One method embodiment 300 is shown in pseudocode in
The initialization is as follows:
If Period_DTIM <Num_BSSID, then p—1=Num_BSSID
Else, if Period_DTIM =Num_BSSID, then p—1=Period_DTIM,
Else, if Period_DTIM >Num_BSSID, then p—1=Period_DTIM
Define phase_multiplier as the DTIM period (an integer) divided by the BSSID count Num_ESSID. That is,
If phase_multiplier =0, then let phase_multiplier =1.
That is, phase_multiplier=max(1, integer(Period_DTIM/Num_BSSID)).
Denote the present BSSID by i.
For each BSSID i configured in the system,
If the DTIM period Period_DTIM=Num_BSSID, or if Period_DTIM=Num_BSSI−1, then set the TSF offset for BSSID i, denoted TSF_offset_i as
TSF_offset— i =(delta— b * i)+((Period_DTIM−i)* (Period_beacon*phase_multiplier)).
Else, if the Period_DTIM=1, then
TSF_offset— i =i * delta— b.
Else, in all other case, i.e., if Period_DTIM ≠Num_BSSID, and if Period_DTIM ≠Num_BSSID−1 and if Period_DTIM ≠1, then set the TSF offset for BSSID i as
TSF_offset— i = ((i mod p —1)*delta— b)+(i * phase_multiplier*Period_beacon).
The inventors have found that the method sufficiently ensures that for the case that all BSSIDs for the device have the same DTIM period, DTIM beacons are spread out evenly across the time between successive DTIM beacons for any one of the BSSIDs. The inventors have found also that the method sufficiently ensures that two DTIM beacons are not transmitted in succession, i.e., back to back. This in turn ensures that there is time to broadcast/multicast the data buffered immediately after a DTIM beacon is transmitted.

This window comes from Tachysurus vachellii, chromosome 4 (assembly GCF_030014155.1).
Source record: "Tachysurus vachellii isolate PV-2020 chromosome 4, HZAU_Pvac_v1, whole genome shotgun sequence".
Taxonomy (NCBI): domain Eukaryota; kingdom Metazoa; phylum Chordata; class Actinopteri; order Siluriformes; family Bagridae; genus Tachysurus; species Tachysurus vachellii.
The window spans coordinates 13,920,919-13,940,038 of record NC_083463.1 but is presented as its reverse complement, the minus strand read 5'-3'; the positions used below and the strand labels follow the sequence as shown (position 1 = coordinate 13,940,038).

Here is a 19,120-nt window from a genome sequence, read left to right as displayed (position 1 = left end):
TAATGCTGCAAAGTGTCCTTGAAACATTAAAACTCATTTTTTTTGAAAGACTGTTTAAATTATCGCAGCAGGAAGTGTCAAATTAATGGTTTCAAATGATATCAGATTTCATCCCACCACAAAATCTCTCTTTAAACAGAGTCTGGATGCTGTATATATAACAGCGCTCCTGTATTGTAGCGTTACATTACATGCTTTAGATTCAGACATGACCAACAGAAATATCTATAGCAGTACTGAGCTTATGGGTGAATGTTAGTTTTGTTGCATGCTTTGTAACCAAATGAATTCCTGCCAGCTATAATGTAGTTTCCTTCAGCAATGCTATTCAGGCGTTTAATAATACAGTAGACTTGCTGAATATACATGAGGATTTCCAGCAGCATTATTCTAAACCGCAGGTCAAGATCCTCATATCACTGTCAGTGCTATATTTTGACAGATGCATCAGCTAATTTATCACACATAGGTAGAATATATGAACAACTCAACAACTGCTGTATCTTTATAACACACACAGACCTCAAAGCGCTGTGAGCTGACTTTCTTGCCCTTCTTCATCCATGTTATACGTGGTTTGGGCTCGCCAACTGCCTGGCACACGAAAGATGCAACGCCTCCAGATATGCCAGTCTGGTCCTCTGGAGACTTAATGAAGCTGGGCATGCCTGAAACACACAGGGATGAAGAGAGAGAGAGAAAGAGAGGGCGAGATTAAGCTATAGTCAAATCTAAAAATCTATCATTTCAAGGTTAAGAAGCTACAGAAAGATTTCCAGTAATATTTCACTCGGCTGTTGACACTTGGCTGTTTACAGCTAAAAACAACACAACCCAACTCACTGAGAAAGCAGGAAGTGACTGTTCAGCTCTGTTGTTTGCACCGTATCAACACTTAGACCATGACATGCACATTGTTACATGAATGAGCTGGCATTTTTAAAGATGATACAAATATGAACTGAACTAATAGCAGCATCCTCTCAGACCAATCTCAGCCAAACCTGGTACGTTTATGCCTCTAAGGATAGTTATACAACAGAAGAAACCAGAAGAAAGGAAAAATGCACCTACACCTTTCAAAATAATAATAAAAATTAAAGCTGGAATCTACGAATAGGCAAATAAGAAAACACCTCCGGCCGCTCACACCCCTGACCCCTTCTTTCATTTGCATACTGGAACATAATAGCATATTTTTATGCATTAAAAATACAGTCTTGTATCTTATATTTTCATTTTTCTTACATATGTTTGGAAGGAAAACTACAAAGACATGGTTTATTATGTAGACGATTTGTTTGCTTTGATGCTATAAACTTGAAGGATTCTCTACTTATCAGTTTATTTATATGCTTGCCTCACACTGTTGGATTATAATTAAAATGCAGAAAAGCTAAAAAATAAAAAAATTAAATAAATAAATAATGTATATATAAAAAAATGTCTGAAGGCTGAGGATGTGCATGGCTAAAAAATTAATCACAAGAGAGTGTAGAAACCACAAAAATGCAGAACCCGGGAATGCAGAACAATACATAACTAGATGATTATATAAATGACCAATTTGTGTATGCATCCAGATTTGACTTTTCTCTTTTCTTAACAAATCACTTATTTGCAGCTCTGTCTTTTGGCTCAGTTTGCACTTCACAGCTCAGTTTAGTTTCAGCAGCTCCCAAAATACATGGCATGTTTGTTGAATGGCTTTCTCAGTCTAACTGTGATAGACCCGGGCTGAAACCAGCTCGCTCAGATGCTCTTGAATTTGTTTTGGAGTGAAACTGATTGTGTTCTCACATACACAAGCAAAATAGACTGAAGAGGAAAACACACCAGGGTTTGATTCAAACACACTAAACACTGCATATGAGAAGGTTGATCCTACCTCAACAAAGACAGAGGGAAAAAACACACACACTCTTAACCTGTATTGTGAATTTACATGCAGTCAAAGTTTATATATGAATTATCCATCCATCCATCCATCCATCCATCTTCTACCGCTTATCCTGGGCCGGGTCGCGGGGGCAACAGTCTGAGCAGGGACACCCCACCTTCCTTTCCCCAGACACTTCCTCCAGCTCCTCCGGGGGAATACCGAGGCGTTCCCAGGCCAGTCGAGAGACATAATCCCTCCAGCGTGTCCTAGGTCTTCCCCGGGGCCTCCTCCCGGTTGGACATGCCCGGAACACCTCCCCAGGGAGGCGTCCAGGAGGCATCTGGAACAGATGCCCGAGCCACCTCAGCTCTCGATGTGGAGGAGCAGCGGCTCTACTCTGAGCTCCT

In one embodiment the layering of the method of
The tasks carried out the wireless device hardware 203 include:
One embodiment of the wireless device shown in
Some particulars on one embodiment include the following features:
Note that while in the embodiment described, BSSIDs are assigned sequentially by the wireless device; active BSSIDs do not have to be in sequential order.
Thus has been described a method and a carrier medium, and an apparatus to allocate message offset times in a wireless access point having a plurality of MAC addresses (BSSIDs).
It should be appreciated that although the invention has been described in the context of the IEEE 802.11 standard, the invention is not limited to such contexts and may be utilized in various other applications and systems, including, for example other WLAN standards and other wireless standards. Applications that can be accommodated include IEEE 802.11 wireless LANs and links, wireless Ethernet, HIPERLAN 2, European Technical Standards Institute (ETSI) broadband radio access network (BRAN), and multimedia mobile access communication (MMAC) systems, wireless local area networks, local multipoint distribution service (LMDS) IF strips, TDMA packet radios, and so forth.